5.   five cavities, all in their beginning stages.  not awful, not great.  i'll tell you what though, the anxiety of getting them fixed is pretty high, even though rationally i know it will probably be fine.  i'll set up my appointment in probably....another 9 years??  okay, just as soon as i can talk myself into getting anesthetic again.

am i alone here?  anyone else have an awful experience with the dentist??


Lindsay Jane said...

I'm totally with you on this one sister! I went 10 YEARS without going to the dentist. After a bad experience with a gum graft (Scrapping a layer of gums off the roof of my mouth and sewing them onto my lower teeth gums) that was the end for me. I should tell you now that I'm back, it's been a much better experience and I go every 6 months. You can do this. Just remember there is no procedure that the dentist does that requires you to take your shirt off. (wise words from my mom)

Skye said...

Oh Lynsey! That sounds like a terrible experience. I haven't been through anything like that, but I have severe dentist anxiety. I had to get 2 crowns recently (I waited too long because I was busy and scared) and had them give me the laughing gas....a child dose put me to sleep which was nice but still nerve wracking (especially painful when they put the crowns on a few weeks later) and made it possible to get through the hours of work they did. I went back a few weeks later to take care of a small cavity-it took all of 10 minutes and I survived :). I will never miss my check-ups now because the crown experience was pretty rough.
Anyway, my point here is that i know you can do it! Make sure you have a dentist that you are comfortable with and that cares. My dentist advertises that they 'cater to cowards', that pretty much was the deciding factor for picking him :)

Christy said...

Ugh! I remember this. Didn't your dentist say something like, "Yeah, I thought I heard a cracking sound..." but never bothered to say anything to you?!
I HATE the dentist. I think it started with the old dentist we now lovingly refer to as "the butcher." I've had most of his work re-done because it was causing me so much trouble. I thought I was over the dental fear, but last year I spent nearly $3,000 on dental work instead of going on vacation. Pain in a new way. I cry during routine cleanings because I hate it so much. Good luck my dear!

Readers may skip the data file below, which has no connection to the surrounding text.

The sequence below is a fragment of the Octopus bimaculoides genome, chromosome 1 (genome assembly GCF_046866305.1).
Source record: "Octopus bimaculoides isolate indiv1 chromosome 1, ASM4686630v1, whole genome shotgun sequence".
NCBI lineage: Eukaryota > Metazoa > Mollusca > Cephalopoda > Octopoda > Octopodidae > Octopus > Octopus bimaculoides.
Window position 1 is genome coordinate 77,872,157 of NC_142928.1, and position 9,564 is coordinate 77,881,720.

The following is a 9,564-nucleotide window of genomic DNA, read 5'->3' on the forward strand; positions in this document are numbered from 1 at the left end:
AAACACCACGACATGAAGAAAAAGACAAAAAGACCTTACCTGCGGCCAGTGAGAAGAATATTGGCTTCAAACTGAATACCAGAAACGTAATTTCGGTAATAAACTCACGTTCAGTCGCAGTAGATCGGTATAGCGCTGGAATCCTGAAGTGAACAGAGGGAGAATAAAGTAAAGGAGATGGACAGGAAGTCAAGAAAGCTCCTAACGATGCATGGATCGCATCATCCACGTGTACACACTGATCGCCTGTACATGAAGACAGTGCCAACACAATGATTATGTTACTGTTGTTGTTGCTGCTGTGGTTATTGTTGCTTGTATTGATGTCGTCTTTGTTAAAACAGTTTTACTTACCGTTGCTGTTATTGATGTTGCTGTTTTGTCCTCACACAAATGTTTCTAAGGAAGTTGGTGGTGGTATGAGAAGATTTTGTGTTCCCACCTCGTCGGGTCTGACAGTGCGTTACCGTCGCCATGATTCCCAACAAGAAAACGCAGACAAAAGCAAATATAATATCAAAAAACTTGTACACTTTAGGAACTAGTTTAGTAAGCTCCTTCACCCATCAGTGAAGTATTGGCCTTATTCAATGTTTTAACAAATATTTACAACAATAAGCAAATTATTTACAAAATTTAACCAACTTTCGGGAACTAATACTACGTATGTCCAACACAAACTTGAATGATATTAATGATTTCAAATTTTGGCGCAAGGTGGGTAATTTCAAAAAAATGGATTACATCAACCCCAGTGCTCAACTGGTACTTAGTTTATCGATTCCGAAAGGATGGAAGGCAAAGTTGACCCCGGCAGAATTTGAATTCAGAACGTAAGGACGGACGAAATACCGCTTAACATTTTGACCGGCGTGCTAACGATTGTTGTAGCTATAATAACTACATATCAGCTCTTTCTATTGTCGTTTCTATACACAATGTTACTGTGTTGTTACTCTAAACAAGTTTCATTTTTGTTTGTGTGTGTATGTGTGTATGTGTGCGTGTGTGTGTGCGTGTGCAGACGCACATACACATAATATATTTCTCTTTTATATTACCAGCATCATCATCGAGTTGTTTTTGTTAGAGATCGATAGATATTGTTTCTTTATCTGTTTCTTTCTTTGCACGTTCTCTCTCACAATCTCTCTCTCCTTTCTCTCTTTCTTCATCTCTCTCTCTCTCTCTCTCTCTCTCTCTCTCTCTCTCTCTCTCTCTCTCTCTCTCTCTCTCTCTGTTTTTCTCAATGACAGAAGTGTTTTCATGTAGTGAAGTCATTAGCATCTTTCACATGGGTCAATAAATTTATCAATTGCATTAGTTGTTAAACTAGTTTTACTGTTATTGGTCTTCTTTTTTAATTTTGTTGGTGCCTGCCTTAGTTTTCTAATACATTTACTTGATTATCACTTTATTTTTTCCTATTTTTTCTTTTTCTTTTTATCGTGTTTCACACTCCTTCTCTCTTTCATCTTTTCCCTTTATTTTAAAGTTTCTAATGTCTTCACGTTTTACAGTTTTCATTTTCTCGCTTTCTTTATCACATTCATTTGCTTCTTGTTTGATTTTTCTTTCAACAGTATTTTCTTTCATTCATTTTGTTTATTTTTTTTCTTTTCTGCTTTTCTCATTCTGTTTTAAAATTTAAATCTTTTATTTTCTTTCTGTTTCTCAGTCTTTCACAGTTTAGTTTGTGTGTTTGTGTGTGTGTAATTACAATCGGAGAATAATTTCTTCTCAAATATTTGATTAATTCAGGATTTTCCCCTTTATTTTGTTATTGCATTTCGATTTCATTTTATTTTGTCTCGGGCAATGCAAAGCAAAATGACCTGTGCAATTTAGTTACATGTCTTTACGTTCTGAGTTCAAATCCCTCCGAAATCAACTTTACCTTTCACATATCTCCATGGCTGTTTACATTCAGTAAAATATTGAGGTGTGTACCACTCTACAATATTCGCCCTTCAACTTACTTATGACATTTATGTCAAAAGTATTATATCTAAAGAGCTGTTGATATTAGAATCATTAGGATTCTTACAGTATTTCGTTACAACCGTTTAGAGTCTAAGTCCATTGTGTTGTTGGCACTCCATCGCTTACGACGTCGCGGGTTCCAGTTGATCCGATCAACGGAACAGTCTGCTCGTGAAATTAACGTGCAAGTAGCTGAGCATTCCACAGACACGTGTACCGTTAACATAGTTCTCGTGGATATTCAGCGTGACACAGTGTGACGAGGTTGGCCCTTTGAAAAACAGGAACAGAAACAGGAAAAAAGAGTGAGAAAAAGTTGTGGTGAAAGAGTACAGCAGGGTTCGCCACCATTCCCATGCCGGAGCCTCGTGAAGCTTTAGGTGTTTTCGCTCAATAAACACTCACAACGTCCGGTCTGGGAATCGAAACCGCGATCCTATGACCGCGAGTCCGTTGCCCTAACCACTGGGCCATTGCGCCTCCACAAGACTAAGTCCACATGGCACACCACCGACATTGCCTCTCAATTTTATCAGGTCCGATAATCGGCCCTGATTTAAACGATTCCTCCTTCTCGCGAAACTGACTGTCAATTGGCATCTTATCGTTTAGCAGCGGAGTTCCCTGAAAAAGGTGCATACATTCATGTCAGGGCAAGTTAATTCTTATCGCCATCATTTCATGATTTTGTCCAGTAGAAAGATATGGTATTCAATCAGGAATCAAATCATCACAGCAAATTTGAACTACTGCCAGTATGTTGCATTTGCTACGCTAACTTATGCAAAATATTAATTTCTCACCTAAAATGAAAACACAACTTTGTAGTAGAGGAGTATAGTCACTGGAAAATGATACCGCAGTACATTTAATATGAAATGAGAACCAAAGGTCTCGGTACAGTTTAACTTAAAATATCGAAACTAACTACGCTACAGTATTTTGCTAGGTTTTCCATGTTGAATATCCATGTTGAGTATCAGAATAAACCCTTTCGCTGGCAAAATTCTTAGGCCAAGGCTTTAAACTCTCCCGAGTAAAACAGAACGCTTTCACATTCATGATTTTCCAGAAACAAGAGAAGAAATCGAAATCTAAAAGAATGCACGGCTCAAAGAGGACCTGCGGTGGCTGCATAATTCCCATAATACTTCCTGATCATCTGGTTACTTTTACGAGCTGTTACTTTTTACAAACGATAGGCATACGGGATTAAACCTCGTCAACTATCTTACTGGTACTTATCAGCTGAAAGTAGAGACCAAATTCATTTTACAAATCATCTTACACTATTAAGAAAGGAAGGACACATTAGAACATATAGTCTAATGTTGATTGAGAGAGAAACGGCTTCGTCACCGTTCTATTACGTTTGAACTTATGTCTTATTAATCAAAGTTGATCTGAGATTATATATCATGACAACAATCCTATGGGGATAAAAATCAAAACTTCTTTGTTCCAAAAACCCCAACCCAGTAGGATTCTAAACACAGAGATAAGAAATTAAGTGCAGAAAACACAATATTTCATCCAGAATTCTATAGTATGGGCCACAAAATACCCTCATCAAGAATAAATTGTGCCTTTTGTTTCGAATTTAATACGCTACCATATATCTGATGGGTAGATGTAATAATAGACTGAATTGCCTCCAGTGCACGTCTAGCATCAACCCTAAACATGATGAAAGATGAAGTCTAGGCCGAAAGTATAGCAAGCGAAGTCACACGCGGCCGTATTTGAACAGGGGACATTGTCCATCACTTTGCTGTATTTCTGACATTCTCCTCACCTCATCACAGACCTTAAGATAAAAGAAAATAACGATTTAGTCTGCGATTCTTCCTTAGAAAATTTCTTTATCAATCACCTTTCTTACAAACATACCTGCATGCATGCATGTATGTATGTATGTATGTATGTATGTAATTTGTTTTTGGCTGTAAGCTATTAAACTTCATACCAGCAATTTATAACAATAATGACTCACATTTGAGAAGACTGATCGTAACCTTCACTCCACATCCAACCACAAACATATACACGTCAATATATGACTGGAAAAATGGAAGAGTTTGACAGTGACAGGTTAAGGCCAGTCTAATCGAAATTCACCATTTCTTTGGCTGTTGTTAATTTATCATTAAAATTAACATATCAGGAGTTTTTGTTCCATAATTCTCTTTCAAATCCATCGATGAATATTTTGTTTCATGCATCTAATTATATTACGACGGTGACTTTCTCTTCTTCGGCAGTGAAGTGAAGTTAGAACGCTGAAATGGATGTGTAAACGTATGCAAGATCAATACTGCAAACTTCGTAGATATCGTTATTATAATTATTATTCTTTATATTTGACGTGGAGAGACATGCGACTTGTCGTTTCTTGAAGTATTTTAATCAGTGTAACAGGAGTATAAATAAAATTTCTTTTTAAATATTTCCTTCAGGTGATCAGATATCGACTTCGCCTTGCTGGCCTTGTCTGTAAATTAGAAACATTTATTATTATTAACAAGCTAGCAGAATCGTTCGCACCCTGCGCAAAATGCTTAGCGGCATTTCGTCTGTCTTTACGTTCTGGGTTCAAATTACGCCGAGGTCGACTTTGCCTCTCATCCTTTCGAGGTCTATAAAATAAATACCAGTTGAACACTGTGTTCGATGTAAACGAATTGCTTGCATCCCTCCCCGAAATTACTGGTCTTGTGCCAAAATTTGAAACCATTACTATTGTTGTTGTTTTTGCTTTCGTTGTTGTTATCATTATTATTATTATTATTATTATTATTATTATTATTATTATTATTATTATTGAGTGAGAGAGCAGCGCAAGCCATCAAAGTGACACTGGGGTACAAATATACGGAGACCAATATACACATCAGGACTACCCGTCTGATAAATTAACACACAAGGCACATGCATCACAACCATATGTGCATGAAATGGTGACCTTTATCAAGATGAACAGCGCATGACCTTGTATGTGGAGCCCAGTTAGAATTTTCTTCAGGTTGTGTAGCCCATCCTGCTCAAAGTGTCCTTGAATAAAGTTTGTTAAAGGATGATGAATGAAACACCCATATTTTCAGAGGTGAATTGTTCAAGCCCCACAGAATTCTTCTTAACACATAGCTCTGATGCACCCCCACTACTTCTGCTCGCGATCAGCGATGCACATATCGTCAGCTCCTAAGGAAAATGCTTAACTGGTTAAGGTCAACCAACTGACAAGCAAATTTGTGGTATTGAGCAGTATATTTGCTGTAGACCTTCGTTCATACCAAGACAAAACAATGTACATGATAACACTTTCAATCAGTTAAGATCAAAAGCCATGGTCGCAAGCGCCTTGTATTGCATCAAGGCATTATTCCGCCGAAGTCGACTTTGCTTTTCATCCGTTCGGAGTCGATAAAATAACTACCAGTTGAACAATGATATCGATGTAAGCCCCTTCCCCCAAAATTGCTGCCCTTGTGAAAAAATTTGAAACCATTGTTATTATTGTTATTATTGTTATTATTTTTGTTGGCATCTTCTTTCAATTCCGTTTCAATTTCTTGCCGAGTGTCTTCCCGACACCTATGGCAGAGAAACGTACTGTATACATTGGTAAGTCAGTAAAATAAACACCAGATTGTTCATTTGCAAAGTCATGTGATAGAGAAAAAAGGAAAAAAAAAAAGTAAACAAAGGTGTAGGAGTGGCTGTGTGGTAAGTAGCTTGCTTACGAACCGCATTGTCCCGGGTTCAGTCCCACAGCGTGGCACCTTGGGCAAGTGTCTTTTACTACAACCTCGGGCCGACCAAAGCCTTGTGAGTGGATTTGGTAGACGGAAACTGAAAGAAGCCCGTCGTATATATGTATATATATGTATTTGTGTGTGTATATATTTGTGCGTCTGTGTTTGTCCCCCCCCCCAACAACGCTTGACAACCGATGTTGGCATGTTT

Rachel Holloway said...

UGHG!NO WAY! That is soooo crazy--and I too would have MEGA fears. My mom had a terrible experience at the dentist when they used the numbing stuff, and she refuses now to have any pain meds. YES, YOU HEARD ME RIGHT. She goes through cavities being filled, even a tooth being replaced without any numbing. (I CRINGE). But clearly goes to show the effect a bad experience can have on you.
My bad experience was with a dentist speaking nicely until he realized I had medicaid (when we were in school). After that he was a total jerk and treated me like scum--even going so far as to insult me with comments about how I probably wouldn't even come back for my 6 month checkup. I was humiliated...and he was right. I didn't go back for 4 years...and chose a totally different dentist.

Valerie said...

When I got my wisdom teeth removed, I was also 19. I didn't end up with a broken jaw, thank goodness, but following the procedure, they couldn't get the bleeding to stop. My heart was racing & causing excess blood loss? All I know is that my pillowcase was soaked in blood, which wasn't pleasant. I had to stay in recovery forever. & that night, I also had the pleasure of throwing up & it reopening stitches. Ick.
And to sum up my ramblings, I don't like going to the dentist. At all.

Lauren Horsley said...

I couldn't even read the full description of your jaw getting broken because just thinking about the whole situation makes me ill. I still remember your screaming as you threw up through your wired-shut jaw - "my sister in excruciating pain" was the worst sound on the face of the earth to me and I cried because I could do nothing to take it from you.

I'm proud of you for going back!

ohmylanta said...

Oh yes my dear!

I am allergic to the epinephrine (spell?) that is in the anesthetic. Epinephrine is naturally produced in our bodies in the form of adrenaline, but for some reason that little extra in dental shots sends me into a frenzy. Three seconds later, I am overwhelmed with a "Feeling of Impending DOOM" No joke.

Our best friend from college is our dentist. Being the good friend that he is....... he encouraged me to give it a try after a ten year break. I told him I was willing to try it, but that I wasn't going to say "I told you so".

Three seconds later he was almost cradling me as my body shook uncontrollably and tears rushed down my face.

It took a couple minutes for it to pass and he promised me he would never do that to me again.

Only problem now is the fact that he lives in Idaho and we are out in Minnesota. Now I have to try to explain my silly reaction to some other deamon dentist.

But honestly....... what an awful experience you had. I would be terrified to go back. EVER.

*just remind yourself that having a root canal done is much worse than having a cavity filled. GET er DONE.